The Digital Age has made filing taxes a whole lot easier. But with that convenience comes risk, thanks to scammers out to steal your identity or tax refund. With tax season right around the corner, it’s a good idea to make sure your taxpayer identity is protected.
Tax-related identity theft is one of the fastest growing forms of the crime, according to the Identity Theft Resource Center. Many victims only discover a crime has been committed when they file their own return. Then they learn their refund has been stolen or that a return already has been filed under their Social Security number.
Here are a few easy ways to keep yourself safe:
- File early. One of the best ways to be sure a thief can’t file a fraudulent return in your name and collect your refund is to file as early as you can. Now is the time to begin gathering your necessary paperwork and filing documents so that you can submit your return as soon as possible, beating a thief to the punch.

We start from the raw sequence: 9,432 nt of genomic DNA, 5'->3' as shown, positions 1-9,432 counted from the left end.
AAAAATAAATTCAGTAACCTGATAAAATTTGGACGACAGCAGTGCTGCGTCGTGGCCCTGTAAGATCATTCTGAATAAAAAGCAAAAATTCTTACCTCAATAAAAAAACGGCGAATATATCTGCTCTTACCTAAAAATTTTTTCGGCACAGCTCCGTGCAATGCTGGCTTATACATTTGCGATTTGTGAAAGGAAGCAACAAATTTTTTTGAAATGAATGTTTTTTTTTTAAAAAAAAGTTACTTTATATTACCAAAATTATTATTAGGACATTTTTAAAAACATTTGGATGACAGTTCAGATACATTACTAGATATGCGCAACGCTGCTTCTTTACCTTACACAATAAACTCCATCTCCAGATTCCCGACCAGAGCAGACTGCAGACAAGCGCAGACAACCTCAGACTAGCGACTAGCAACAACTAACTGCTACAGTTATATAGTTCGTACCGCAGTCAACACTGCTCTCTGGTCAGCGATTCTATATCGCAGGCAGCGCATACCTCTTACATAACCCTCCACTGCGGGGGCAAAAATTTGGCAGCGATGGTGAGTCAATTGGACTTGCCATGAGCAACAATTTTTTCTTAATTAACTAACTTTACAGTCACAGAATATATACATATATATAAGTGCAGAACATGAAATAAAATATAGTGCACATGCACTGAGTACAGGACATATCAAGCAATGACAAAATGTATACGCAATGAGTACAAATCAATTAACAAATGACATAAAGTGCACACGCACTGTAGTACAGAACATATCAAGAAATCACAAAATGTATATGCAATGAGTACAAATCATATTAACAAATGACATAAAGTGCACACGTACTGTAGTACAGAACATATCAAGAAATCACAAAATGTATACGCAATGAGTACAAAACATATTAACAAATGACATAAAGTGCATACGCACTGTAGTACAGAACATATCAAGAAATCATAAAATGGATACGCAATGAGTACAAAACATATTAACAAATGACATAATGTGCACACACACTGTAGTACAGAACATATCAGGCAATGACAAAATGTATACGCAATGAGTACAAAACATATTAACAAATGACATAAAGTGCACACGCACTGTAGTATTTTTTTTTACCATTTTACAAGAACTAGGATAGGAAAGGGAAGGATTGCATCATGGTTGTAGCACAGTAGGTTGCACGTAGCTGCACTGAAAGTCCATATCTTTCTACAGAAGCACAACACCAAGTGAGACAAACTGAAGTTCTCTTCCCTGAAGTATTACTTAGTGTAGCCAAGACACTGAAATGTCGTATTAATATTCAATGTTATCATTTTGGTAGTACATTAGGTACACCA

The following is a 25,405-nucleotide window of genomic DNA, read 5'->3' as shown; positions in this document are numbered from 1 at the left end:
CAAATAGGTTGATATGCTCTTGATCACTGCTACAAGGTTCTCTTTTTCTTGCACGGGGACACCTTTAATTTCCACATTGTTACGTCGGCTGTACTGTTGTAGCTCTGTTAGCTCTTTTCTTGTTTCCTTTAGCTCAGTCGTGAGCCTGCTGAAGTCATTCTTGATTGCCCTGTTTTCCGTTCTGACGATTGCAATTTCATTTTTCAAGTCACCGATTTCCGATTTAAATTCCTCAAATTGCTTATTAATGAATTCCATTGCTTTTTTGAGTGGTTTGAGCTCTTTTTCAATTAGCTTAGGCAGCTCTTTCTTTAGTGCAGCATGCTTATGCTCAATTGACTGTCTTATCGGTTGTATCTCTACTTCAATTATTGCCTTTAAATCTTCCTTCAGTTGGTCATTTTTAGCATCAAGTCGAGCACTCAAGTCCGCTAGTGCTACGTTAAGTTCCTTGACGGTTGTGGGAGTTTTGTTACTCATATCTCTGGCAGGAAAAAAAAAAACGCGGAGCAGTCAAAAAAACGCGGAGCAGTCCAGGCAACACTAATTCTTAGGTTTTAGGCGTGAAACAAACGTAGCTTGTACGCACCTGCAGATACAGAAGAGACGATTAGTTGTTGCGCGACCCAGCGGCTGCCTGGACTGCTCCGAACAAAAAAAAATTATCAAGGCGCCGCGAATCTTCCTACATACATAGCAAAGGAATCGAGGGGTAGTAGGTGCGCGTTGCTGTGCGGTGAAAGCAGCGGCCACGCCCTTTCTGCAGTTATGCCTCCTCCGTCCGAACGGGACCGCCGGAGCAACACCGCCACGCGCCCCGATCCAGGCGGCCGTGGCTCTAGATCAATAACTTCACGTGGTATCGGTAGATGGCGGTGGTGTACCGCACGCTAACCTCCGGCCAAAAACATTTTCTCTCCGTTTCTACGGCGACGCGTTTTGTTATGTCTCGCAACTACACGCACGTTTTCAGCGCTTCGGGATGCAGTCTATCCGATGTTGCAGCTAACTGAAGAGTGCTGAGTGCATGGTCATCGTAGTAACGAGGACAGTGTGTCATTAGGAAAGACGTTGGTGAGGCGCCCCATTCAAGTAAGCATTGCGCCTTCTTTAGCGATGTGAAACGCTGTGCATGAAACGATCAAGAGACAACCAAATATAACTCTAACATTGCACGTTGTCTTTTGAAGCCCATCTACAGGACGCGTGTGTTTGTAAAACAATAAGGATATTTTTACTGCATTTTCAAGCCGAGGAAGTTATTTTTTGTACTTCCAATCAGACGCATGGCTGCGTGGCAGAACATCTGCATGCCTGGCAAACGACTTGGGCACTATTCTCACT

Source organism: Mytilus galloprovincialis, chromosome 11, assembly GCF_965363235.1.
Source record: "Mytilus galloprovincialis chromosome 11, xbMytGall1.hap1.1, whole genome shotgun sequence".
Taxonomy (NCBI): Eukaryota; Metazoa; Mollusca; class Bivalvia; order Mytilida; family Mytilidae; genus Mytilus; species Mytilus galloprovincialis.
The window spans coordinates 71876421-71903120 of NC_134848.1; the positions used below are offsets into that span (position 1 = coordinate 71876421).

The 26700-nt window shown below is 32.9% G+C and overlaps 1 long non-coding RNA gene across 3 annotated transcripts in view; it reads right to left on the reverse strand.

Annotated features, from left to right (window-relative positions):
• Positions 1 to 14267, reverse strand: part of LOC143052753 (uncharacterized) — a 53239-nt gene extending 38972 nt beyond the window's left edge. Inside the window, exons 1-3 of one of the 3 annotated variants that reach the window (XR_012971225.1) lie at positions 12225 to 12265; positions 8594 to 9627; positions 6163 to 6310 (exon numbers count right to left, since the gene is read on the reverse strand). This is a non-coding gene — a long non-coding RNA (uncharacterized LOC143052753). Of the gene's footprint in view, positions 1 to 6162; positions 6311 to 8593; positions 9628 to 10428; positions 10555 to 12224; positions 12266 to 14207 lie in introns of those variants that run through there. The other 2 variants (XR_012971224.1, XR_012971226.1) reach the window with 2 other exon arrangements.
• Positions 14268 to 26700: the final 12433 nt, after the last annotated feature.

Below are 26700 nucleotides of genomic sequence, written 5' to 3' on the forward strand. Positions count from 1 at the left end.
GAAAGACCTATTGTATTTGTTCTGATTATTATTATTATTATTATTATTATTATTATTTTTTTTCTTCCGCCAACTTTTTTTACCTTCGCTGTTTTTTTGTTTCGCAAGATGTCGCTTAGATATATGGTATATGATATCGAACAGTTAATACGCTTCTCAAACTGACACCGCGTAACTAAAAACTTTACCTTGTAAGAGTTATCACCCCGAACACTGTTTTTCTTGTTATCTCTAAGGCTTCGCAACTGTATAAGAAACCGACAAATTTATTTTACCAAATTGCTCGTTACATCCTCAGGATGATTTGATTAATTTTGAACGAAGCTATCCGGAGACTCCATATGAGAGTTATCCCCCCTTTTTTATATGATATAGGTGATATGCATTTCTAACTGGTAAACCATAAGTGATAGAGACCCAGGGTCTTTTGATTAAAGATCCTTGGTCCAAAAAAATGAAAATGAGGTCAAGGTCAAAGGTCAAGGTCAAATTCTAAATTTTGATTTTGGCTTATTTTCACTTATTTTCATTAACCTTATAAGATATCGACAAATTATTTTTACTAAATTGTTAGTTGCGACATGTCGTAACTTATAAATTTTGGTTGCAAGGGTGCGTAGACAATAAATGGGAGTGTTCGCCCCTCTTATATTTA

- Only carry what you need. A lost or stolen purse or wallet can happen any time of the year, but no matter when the wallet went missing, a thief can wreak havoc all over again come tax time. Never carry your Social Security card in your wallet or purse, and never carry a document that contains that number.
- Watch the mail. Stay one step ahead of a tax identity thief by watching your mail carefully for a Social Security statement from the government. These statements show how much taxpayers have contributed to Social Security, and far too many people just pitch them in the garbage. Instead, review your statement closely. If you notice too much in contributions or multiple contributions listed, it could mean that someone is using your Social Security number for employment. That means you’ll be taxed at a higher rate for having “earned” more income than you actually brought in, and it means that a thief already has the necessary pieces of the puzzle to file a return and nab your refund.
Finally, remember that it’s vital you contact the IRS if you feel there are any errors, areas of concern, or if you’ve previously been a victim of identity theft. The IRS now has entire fraud detection and prevention departments, and can get you on the right track towards receiving a refund that is legitimately due to you. Don’t wait until the last minute, especially if your identity has been compromised.
Eva Velasquez is president and CEO of the Identity Theft Resource Center.